I have been pretty good at honoring my decision not to get bothered by all the high drama within the Anglican Communion, but I do still read some of the blogs that deal with such matters. Recent comments about the ongoing discussion of the proposed Anglican Covenant brought to mind a discussion that I had several years ago with a friend and colleague. He had suggested an analogy for the crisis in the Communion that had been precipitated by the Episcopal Church's decision to ordain Gene Robinson to the episcopate. It was, he said, like one member of a family deciding to paint the family home without consulting others about the color. My response was that the analogy was a bit off, that we had only chosen to paint our own room.
Analogies aside, the idea of the Communion as a family does provide some insight into the crisis and into the attempts to resolve it. Whether in softer or harder ways the attempts have been aimed at making the Episcopal Church get in line with other members of the Communion on the matter of same-sexuality. Not all the other members, to be sure, but with what appears to be a majority of the members churches. The attempts, to use my friend's analogy, are aimed at limiting the choices of color for one's room.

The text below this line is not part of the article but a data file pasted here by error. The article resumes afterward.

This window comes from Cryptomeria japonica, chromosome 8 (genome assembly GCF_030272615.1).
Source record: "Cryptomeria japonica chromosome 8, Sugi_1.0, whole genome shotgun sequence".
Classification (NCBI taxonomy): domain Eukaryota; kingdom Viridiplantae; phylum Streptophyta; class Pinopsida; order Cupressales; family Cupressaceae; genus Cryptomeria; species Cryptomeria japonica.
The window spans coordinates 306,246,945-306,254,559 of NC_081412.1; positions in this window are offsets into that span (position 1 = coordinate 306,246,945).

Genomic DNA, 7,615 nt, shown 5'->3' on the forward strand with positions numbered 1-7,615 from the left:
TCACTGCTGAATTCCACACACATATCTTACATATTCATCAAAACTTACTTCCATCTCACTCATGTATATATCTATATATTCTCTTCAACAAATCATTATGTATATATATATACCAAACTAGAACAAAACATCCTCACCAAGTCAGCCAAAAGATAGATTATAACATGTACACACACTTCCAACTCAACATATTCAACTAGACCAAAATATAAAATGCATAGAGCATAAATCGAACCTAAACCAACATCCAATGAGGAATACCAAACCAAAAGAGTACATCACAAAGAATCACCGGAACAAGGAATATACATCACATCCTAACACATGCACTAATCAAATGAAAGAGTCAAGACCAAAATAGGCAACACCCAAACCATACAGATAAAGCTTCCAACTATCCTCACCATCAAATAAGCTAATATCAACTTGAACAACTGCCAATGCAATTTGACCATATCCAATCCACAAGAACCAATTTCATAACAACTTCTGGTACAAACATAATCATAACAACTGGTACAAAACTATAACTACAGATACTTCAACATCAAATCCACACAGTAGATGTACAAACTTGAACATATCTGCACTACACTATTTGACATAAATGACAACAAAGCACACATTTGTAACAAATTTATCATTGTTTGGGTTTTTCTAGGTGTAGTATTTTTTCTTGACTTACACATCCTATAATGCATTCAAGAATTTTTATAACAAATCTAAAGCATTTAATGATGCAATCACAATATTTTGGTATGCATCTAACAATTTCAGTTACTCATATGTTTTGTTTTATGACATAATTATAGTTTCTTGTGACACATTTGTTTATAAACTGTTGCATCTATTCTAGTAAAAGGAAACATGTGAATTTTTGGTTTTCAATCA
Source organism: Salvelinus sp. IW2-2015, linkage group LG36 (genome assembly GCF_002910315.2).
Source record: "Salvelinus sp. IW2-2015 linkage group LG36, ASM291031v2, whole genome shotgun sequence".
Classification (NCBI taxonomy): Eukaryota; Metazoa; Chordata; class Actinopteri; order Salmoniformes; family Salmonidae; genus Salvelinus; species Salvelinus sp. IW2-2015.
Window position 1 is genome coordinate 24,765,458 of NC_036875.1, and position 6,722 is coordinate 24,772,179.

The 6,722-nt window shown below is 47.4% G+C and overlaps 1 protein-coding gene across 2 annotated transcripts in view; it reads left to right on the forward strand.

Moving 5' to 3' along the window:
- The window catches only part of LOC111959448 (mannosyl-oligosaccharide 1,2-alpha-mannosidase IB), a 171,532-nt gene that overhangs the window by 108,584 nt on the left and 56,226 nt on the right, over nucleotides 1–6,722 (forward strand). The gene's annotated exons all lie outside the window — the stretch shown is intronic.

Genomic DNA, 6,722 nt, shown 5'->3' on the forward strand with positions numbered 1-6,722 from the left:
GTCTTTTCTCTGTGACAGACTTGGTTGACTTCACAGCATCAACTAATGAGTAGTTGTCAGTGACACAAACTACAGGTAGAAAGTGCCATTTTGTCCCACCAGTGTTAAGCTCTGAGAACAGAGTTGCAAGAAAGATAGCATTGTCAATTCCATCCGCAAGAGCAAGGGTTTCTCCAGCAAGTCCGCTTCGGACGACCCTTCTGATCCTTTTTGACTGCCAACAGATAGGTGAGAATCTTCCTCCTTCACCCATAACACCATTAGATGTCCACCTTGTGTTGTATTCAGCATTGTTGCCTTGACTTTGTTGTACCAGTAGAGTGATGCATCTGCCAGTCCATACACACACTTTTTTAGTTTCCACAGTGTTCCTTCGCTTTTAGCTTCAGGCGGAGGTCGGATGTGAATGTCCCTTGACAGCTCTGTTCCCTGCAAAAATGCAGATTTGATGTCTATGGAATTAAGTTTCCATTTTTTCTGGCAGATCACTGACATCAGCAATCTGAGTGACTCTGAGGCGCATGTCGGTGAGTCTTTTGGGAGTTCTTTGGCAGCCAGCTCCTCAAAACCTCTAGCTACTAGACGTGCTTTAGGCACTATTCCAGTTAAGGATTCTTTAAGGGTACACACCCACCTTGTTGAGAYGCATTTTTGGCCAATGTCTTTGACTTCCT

All this insistence upon family conformity brought to mind how mistaken I was about my mother's political convictions when I was 13. That was the year of the Kennedy-Nixon race and I was convinced that my mother was voting for Nixon. After all her parents were staunch Republicans and I never heard her say anything in support of Kennedy during the campaign. It was decades later that she told me that she had, of course, voted for Kennedy, but that she had said nothing about it so as not to upset her parents.
For years Episcopalians had been moving towards "voting for" sacramental equality in the Episcopal Church. Much of that movement was not noticed by many others within the Communion, but after Bishop Robinson's consecration it was hard to ignore it. Like members of some families, some in the Communion think that it is impossible to remain a family with such differences of conviction. I disagree. After all, my mother and I still loved her parents, even though they had voted, we assume, for Richard Nixon.